Graduate Thesis Or Dissertation

 

The influence of herbivore generated inputs on nutrient cycling and soil processes in a lower montane tropical rain forest of Puerto Rico Public Deposited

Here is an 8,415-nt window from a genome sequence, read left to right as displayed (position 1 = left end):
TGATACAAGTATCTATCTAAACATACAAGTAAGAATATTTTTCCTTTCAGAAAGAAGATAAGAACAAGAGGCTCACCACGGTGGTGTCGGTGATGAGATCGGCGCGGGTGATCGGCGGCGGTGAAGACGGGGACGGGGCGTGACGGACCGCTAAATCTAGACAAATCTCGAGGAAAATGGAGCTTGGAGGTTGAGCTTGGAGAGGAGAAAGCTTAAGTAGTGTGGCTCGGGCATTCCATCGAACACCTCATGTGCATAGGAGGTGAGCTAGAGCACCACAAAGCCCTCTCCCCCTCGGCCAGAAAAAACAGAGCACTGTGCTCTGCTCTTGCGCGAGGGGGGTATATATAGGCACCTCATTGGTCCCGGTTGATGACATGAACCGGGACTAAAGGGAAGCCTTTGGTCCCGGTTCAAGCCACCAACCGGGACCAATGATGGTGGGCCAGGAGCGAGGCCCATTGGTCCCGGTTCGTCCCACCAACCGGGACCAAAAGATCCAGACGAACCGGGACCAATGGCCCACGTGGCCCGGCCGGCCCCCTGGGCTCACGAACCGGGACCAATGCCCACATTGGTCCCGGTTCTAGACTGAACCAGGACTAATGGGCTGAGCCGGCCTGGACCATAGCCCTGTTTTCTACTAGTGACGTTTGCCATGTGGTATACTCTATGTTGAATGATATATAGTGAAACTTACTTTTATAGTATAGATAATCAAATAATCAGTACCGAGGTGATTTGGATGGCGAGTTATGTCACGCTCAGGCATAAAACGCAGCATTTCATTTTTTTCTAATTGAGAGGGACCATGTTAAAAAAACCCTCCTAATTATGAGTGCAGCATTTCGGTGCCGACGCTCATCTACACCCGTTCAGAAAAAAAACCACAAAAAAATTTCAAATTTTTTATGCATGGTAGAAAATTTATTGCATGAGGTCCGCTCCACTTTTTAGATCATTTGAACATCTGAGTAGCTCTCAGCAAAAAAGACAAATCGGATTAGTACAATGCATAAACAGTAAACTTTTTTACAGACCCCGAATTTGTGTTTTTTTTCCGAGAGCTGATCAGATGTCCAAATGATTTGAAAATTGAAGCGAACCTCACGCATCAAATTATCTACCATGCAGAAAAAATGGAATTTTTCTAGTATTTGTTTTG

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  • The role of insect herbivores in the nutrient cycling dynamics of forest ecosystems remains poorly understood. Although past research in herbivory has focused primarily on the deleterious effects that insects can have on tree growth and mortality, the overall effects of herbivory are more complex. Herbivores have the potential to alter key ecosystem processes in a number of ways. One is by altering the flow of nutrients from the canopy to the forest floor. The studies presented here examine the effects that frass (insect excreta), greenfall (green leaf fragments) and herbivore modified throughfall, have on decomposition processes and soil nutrient dynamics. Both studies were carried out in a lower montane tropical rain forest near the El Verde Field Station, Luquillo Long-Term Ecological Research (LTER) site, Puerto Rico. The first study presented here tested the hypotheses that green leaves are of higher quality and decompose more rapidly than senesced leaves. Green and senesced leaves of four common native tree species (Dacryodes excelsa, Manilkara bidentata, Guarea guidonia and Cecropia schreberiana), were collected and analyzed for C, N, and complex C compounds. Litterbags containing green and senescent leaves of each species were placed in the field for up to 16 weeks in order to compare rates of litter decomposition. Green leaves contained significantly higher (p < 0.05) concentrations of N and lower lignin:N ratios than senescent leaves for all four species. Decomposition rates were significantly higher (p < 0.05) for green leaves compared to senescent leaves for all four species. These results demonstrate that insect herbivores may influence key ecosystem processes via the production of greenfall. The relevance of this study extends to green leaf deposition resulting from multiple sources, including high wind and rain events, as well as disturbance by larger canopy organisms. The second study tested a direct link between herbivory and soil processes. By altering levels of herbivory on a common understory plant (Piper glabrescens), using a prevalent folivore (Lamponius portoricensis), this study tested for effects of herbivory on nutrient inputs to the soil, as well as rates of litter decomposition. Enclosures were constructed around P. glabrescens individuals in the field and assigned to one of four treatments: herbivore exclusion, control, low herbivory and high herbivory. Total leaf area loss and greenfall production were measured for each plant using a sub-sample of randomly chosen leaves. Litterbags and ion exchange resin bags, placed under each plant, recorded rates of litter decomposition and the flow of NO3, NH4 and PO4 to the forest floor during this 76-day experiment. The treatments were effective in establishing a wide range of herbivory. Both the total leaf area removed and greenfall deposition demonstrated significant positive correlations (p <0.05) with NO3 transfer to the forest floor, but not with NH4 or PO4. Although decomposition rates showed no significant correlation with total leaf area losses or the greenfall component, a significant correlation was found between decay rates and frass related inputs (defined as the total leaf area removed minus the portion removed as greenfall). This study clearly demonstrates the ability of insect herbivores to alter nutrient cycling in tropical forest ecosystems and is the first study to demonstrate a direct link between herbivory and decomposition processes. These experiments provide clear evidence that insect herbivores can alter nutrient cycling and soil processes in forest systems. Such findings elucidate the need to more fully consider the effects of herbivores in both ecosystem models and management issues of tropical forest ecosystems.
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